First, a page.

Word on the Hill: One Week Out
Women’s March adds new partners

Dr. Ben Carson arrives in the Senate Banking, Housing and Urban Affairs Committee offices before his confirmation hearing to be secretary of Housing and Urban Development on Thursday. Confirmation hearings continue into next week (Bill Clark/CQ Roll Call)

President-elect Donald Trump’s inauguration is only a week away.

Watch for our list of balls, counter-parties and other things to do around the District that day. And feel free to pass along any events you want to share with our readers — email AlexGangitano@cqrollcall.com

Republicans Not So Sure About Trump's Call for Drug “Bidding”

Rep. Charlie Dent , R-Pa., leaves the House Republican Conference meeting in the Capitol on Wednesday morning, Sept. 7, 2016. (Bill Clark/CQ Roll Call)

Congressional Republicans are downplaying or dismissing President-elect Donald Trump’s call Wednesday for the government to start “bidding” for prescription drugs.

Addressing the high price of prescription drugs is a popular bipartisan issue, but Republicans tend to favor an approach that would stimulate competition that could help bring prices down. Under the Medicare drug program, price negotiation does occur between drug companies and the insurers who administer the coverage, but the federal government is forbidden from leveraging the bargaining power of Medicare as a whole.

Vote-A-Rama: Democrats State Their Case, But Resolution Passes
Feinstein missing from votes; Sessions arrives at last minute

Vermont Sen. Bernie Sanders, at top, rises to explain why he was voting against the budget resolution early Thursday morning. (C-SPAN)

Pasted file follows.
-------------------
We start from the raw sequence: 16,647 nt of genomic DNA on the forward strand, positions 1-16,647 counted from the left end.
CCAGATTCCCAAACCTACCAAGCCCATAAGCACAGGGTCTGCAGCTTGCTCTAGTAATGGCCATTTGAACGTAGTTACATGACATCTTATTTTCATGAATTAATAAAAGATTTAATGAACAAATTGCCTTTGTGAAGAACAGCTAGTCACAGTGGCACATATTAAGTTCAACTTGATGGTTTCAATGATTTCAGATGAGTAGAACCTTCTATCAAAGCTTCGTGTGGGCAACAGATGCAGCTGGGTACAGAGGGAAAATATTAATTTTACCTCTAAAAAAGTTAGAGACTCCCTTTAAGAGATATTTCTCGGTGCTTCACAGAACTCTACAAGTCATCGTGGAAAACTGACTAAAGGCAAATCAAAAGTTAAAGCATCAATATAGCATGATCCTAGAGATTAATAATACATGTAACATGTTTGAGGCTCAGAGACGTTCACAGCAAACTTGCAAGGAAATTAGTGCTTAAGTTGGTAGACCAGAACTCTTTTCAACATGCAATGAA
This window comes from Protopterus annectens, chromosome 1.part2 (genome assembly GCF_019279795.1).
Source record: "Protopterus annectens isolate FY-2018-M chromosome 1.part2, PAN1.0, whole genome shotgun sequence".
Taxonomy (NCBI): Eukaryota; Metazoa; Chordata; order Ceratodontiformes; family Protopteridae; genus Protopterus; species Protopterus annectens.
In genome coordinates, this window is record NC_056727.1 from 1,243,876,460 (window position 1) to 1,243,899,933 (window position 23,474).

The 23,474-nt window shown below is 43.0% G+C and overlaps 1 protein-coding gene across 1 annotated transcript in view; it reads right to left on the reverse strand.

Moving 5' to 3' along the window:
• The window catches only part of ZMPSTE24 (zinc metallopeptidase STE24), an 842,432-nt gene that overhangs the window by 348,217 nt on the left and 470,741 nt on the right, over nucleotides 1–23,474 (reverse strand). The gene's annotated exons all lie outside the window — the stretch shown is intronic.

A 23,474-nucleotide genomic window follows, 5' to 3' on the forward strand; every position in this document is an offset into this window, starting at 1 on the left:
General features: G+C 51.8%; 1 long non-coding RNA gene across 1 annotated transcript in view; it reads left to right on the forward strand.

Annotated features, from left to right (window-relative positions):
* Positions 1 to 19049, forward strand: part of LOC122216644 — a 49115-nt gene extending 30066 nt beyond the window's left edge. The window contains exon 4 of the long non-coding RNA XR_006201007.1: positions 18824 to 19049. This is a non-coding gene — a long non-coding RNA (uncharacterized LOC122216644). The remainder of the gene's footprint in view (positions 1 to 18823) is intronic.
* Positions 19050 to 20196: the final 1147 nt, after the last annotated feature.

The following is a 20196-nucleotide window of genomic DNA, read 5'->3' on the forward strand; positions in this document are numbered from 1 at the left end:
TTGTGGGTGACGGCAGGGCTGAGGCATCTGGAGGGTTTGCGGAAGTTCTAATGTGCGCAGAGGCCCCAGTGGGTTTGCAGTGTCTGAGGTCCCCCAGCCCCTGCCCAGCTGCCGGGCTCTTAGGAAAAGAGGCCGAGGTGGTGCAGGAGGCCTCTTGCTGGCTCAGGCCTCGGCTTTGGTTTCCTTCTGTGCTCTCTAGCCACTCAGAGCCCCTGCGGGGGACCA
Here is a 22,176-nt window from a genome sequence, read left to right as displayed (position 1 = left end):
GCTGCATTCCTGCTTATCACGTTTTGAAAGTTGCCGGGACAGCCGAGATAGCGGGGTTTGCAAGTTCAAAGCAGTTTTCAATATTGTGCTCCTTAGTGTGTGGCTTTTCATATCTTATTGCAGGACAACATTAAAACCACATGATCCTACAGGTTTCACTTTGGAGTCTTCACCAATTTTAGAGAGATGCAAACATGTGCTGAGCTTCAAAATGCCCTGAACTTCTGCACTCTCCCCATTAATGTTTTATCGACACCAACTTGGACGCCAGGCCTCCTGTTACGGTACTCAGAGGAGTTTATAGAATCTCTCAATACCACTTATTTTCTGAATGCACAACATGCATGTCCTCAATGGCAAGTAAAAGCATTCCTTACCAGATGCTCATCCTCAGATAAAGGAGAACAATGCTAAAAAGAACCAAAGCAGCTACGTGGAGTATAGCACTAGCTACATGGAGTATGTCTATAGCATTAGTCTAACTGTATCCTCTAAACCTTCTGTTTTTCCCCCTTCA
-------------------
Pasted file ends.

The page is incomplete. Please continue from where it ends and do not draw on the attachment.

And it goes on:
At 1:05 a.m., Republicans began the final vote of a seven-hour Vote-A-Rama — the budget resolution that would begin the process to repeal the Affordable Care Act, then departed the chamber as Democrats remained silently in their chairs.

But Senate Democrats didn't go quietly into the night. At 1:11 a.m., Minority Leader Charles E. Schumer stood up and stated his opposition to adopting the resolution. Other Democrats followed in what appeared to be an unprecedented move of rising to explain their opposition before casting their votes. 

AG Pick Sessions Defends Record at Contentious Hearing
Alabama Republican argues he’s strong on civil rights

Alabama Sen. Jeff Sessions, President-elect Donald Trump’s nominee for attorney general, is sworn in on Tuesday. (Bill Clark/CQ Roll Call)

Updated 6:42 p.m. | Sen. Jeff Sessions made his case to be attorney general Tuesday, in a confirmation hearing punctuated by racially charged protesters and warnings from Democrats that minorities fear he wouldn’t protect their rights as the Justice Department leader.

The Alabama Republican decried accusations of racial insensitivity that sunk his 1986 nomination to be a federal judge as “damnably false,” and appealed to his colleagues on the Judiciary Committee to study his record of 20 years working beside them in the Senate.

Booker Breaks Precedent by Testifying Against Sessions
Says AG designee’s record is ’concerning in a number of ways’

Booker will testify against his colleague. (Tom Williams/CQ Roll Call)

Sen. Cory Booker will on Wednesday take the apparently unprecedented step of testifying against the confirmation of fellow Sen. Jeff Sessions of Alabama to be attorney general, a move that could firm up Booker’s progressive bona fides ahead of a possible 2020 presidential bid.

“I do not take lightly the decision to testify against a Senate colleague,” Booker, a New Jersey Democrat, said in a statement. “But the immense powers of the attorney general, combined with the deeply troubling views of this nominee is a call to conscience.”